- Kitchen / Bathrooms — 192
- Garden / Landscaping — 174
- Appliance / Repair — 150
- Interior Design / Decor — 139
- Floors / Tile / Hardwood — 99
- Real Estate / Finance — 99
- Doors / Garages — 86
- HVAC / Air Conditioning — 78
- Bedroom / Furnishings — 70
- Cleaning / Maintenance — 67
- Plumbing / Basements — 66
- Construction / Materials — 63
Finding the Right Shipping Container for Home Storage
by Alex Cordier on Aug 10, 2017
Shipping containers can be a great home storage alternative. They can store bikes, unused furniture, equipment, and can be used as a workshop. They’re good for the environment if you’re recycling used containers, you don’t have to rent a storage unit, and you can take the container with you if you’re thinking of moving somewhere else.
When it comes to finding shipping containers for home storage, there are a lot more options than you might think. Shipping containers come new and used, in various dimensions, can be bought locally or internationally, and in a variety of colours. These are all options to consider when you’re looking at buying a container for your home.
Where can I get shipping containers?
Shipping containers can be purchased from an increasingly large number of suppliers. If you want to minimise transport (and environmental impact), many local companies have shipping containers for sale, and there’s a large variety available on eBay.
New containers can also be bought locally and internationally from places like Triton Container Sales and Shanghai Metal. Email around and try to get the best quote for you.
What shipping container size is best for me?
Shipping container dimensions vary depending on their intended use. The most common sizes are 20ft and 40ft, but 10ft and 8ft containers can also be found.
Though the length of these models may change, the standard width for all sizes is 2.35 metres, and the standard height is 2.38 metres. If you want something taller, you can opt for a high cube container, which has the same width and length as other containers, but totals at 2.69 metres high.
If you’re planning on adding insulation or extra flooring to your container, a high cube container may be necessary to make up for lost space.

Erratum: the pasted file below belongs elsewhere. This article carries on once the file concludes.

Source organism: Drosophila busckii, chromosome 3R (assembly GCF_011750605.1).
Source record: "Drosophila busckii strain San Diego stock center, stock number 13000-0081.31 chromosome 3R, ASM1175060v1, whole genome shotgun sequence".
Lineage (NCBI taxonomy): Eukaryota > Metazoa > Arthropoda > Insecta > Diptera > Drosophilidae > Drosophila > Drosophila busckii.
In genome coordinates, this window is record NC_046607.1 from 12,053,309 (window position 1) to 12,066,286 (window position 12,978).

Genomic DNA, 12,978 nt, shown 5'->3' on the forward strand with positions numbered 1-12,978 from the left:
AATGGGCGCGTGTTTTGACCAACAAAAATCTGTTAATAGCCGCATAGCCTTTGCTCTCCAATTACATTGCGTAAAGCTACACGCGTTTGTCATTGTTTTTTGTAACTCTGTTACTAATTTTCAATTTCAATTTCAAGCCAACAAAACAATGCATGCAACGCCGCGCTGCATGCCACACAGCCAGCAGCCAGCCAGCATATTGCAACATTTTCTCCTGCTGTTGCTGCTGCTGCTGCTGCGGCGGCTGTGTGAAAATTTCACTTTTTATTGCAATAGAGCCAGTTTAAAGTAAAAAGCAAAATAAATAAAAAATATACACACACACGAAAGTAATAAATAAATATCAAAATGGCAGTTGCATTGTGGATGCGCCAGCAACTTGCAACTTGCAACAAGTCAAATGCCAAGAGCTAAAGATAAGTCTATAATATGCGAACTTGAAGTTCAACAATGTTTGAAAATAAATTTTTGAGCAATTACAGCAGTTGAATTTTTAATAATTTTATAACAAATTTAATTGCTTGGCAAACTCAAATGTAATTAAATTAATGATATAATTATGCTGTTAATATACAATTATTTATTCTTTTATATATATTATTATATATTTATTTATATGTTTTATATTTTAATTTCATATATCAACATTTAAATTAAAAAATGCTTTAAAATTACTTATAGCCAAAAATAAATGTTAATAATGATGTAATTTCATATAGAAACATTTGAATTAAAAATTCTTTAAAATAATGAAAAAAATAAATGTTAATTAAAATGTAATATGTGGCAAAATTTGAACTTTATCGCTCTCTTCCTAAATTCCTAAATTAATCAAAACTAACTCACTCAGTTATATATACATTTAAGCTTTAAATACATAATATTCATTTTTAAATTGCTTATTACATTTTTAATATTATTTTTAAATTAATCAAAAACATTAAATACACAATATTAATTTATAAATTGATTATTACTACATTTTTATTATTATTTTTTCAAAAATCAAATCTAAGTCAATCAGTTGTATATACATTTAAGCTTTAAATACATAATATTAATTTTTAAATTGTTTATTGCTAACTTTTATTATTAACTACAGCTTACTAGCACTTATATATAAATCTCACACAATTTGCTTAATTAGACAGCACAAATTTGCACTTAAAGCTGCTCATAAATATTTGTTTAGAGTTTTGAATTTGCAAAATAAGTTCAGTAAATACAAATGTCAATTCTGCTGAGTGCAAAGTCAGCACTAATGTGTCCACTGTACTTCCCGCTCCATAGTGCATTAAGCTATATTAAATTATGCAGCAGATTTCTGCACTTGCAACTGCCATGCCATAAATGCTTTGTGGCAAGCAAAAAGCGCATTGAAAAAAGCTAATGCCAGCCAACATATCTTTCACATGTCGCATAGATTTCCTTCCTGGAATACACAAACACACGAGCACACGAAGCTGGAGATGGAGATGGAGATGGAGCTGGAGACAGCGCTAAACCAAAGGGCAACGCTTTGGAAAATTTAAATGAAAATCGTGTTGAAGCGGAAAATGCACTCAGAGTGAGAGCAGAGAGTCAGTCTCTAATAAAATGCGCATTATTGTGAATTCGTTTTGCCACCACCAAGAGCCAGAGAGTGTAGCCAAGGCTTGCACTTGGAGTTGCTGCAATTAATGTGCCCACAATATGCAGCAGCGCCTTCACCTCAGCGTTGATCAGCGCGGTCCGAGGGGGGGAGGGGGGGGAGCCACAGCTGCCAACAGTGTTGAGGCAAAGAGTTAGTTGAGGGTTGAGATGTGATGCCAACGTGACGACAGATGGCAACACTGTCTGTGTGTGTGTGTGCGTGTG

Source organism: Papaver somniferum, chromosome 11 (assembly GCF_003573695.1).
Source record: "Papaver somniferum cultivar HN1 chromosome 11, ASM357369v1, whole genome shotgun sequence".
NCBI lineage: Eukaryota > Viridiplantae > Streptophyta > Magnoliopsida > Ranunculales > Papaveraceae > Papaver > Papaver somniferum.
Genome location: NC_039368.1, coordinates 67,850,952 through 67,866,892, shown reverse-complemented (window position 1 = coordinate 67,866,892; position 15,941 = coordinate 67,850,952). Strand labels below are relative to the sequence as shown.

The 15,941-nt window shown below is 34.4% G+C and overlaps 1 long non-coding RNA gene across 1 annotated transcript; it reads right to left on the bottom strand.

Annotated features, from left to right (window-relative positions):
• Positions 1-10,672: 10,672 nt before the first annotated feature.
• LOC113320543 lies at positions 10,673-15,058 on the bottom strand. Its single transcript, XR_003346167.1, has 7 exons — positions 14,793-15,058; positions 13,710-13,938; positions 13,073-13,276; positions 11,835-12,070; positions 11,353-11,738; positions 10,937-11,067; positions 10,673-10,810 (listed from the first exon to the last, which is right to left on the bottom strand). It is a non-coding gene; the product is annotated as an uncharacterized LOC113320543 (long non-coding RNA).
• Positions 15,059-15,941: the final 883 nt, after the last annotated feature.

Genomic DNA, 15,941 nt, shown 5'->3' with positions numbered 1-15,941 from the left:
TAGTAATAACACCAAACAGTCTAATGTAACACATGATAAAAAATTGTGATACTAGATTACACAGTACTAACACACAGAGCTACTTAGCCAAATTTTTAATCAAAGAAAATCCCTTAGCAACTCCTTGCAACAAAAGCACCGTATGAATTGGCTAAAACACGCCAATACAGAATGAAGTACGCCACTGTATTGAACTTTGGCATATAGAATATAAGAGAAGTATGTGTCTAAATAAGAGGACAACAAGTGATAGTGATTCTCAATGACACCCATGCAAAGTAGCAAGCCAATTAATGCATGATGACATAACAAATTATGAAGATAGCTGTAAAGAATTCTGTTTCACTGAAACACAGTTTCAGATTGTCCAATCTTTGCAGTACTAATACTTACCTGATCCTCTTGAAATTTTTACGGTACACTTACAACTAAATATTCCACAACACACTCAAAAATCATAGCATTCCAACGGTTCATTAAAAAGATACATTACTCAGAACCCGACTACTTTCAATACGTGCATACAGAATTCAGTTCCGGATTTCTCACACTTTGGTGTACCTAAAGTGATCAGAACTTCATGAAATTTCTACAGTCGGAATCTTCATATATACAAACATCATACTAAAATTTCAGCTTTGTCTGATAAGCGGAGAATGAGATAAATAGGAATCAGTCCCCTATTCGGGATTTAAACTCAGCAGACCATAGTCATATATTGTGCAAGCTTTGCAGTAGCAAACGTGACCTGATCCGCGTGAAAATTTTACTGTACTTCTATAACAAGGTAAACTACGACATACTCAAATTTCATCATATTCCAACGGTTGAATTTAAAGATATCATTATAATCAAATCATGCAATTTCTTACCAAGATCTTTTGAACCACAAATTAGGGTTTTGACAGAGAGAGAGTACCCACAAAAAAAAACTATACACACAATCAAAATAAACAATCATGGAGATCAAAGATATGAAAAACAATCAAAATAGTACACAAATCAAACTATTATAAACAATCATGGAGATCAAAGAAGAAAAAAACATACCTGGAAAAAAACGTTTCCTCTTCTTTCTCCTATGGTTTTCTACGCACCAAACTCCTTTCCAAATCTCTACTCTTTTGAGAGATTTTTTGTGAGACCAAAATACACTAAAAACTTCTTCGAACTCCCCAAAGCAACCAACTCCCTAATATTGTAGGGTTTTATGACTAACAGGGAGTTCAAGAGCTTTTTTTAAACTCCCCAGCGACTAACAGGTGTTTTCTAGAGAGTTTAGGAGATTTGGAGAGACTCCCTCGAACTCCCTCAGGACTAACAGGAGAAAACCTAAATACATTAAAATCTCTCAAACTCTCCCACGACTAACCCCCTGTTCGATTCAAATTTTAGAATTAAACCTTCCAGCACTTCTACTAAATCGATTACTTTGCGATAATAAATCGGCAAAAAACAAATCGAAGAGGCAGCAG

If you want a container that’s affordable and easily transportable, a 10ft or 8ft container may be the best option for you. The average storage unit is 10ft x 10ft, so you’ll have slightly less space at 10ft x 7.7ft or 8ft x 7.7ft, but you won't have to pay a monthly rate, and you’ll have the convenience of having the container on your own property.
If you’re looking for something bigger, check out the 20ft containers or 40ft containers. The cost is around a thousand dollars more for a 20ft over a 10ft, just a few hundred dollars on top of that for a 40ft container. Keep in mind, if you’re planning to transport the container in the future, or refurbish it, larger containers may cost more in the long run.
Should I buy used?
Used shipping containers can be significantly cheaper than new ones, and have environmental benefits, but they can also cause problems down the line. The floorboards in used containers are usually treated with hazardous chemicals and pesticides that could be dangerous when you’re exposed to them. The paint used on containers can also be dangerous as they’re often lead based and contain chemicals like phosphorus.
You may be able to track the serial number of your container to find out if it has been treated or not, but it’s unlikely you’ll be able to check if the container was used to transport harmful items/chemicals. If you’re adamant you want to purchase used containers for storage over a new one, you can strip the paint and remove the original flooring. This can cost money and time, but overall it will still be cheaper than a new container.
Make sure you send out emails to several different options to get the best quote for you (and include delivery costs in your email). Carefully plan what container you want before you make the purchase, and decide you’re willing to buy used. The price of transporting containers from the supplier to your property may not be too costly, but shipping the container back to the supplier can be. This means returns are often out of the question.
Most Recent Articles
- Nov 7, 2017 How to Save Money when You Buy Garage Doors by Bob Padilla
- Nov 1, 2017 How to Choose an Audio Interface by Guest
- Oct 9, 2017 4 Common Dog Feeding Mistakes and How to Correct Them by James Cummings
- Aug 22, 2017 Removing Snow the Easy Way: 5 Essential Tips by Boris Dzhingarov
- Jul 31, 2017 6 Tips to Reuse Household Items to Save The Environment by Guest